Posted: 29 Feb 2008
Considerable effort has been expended by legal scholars attempting to apply formal approaches such as Bayes' Theorem or decision theory to various aspects of the litigation process. These efforts consistently fail adequately to account for the reality of the phenomenon being investigated. Most recently, Professor Kaye attempted to give another decision-theoretic account of the standard of persuasion in civil cases. This attempt fails formally, as it requires that litigation involve single issues for decision, which is virtually never the case. It fails pragmatically because it ignores all the surrounding context of the decision rule that colours and gives meaning to the decision rule. Jury trials cannot plausibly be analysed as designed to maximize the expected return to jurors.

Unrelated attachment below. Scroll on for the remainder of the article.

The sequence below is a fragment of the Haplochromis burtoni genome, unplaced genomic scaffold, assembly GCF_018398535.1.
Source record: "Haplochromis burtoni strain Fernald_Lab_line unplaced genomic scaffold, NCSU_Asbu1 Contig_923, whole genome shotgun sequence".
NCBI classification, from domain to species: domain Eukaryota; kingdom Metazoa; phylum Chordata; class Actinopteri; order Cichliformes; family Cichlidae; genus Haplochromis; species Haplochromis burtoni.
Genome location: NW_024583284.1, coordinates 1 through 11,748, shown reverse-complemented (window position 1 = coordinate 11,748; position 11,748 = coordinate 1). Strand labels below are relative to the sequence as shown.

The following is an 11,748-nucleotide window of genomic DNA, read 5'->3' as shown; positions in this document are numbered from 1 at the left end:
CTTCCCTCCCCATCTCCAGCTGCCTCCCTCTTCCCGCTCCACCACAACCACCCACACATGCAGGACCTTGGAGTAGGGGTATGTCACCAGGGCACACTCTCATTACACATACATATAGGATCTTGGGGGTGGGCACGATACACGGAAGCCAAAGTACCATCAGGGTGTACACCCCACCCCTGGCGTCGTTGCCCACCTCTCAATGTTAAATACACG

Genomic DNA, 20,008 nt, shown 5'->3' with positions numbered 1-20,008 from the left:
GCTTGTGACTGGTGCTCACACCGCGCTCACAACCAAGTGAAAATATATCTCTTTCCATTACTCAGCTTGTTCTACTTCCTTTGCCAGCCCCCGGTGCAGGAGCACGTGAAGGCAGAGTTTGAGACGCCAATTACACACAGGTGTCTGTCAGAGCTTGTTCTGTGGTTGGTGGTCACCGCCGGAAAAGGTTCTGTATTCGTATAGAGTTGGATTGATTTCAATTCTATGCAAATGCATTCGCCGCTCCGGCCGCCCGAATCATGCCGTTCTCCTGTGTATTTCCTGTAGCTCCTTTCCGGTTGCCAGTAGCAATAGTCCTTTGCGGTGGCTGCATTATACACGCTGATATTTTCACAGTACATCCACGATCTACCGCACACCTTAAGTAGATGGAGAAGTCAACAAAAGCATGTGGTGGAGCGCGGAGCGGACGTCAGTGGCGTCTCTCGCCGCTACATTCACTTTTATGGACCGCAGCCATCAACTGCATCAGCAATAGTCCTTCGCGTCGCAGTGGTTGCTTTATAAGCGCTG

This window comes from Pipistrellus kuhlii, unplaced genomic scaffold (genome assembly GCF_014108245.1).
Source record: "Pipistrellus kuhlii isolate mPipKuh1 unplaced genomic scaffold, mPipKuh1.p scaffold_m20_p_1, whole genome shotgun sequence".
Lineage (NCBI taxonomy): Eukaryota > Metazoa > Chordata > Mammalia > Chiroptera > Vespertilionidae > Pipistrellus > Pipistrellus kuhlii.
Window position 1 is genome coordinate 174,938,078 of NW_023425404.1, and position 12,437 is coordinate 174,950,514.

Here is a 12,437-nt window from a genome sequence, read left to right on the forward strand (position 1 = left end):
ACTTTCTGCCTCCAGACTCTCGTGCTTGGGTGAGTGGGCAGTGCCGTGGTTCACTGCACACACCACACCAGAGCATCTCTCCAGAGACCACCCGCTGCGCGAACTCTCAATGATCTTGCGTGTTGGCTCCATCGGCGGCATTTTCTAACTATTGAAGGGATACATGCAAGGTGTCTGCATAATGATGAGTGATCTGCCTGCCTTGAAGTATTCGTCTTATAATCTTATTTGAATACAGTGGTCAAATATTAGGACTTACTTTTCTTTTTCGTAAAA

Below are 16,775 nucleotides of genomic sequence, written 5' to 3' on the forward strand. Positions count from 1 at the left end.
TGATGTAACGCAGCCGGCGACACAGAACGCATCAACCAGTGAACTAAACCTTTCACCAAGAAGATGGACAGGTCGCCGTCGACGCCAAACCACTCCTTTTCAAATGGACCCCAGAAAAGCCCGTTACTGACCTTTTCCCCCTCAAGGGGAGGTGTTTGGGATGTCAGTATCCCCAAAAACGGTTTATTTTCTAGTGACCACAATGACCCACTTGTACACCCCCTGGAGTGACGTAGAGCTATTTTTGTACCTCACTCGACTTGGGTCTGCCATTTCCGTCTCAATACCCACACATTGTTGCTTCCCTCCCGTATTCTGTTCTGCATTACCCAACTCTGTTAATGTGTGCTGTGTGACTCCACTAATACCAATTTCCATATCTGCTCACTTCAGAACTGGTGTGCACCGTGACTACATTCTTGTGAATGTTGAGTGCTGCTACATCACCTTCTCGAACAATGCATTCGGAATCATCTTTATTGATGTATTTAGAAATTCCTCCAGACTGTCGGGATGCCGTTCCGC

Keywords: burden of persuasion, decision theory, expected utility, errors in litigation, equality, jury trials, algorithms, formalisms, formal reasoning
Suggested Citation: Suggested Citation
Allen, Ronald J., The Error of Expected Loss Minimization. Law, Probability and Risk, Vol. 2, pp. 1-7, 2003. Available at SSRN: https://ssrn.com/abstract=805088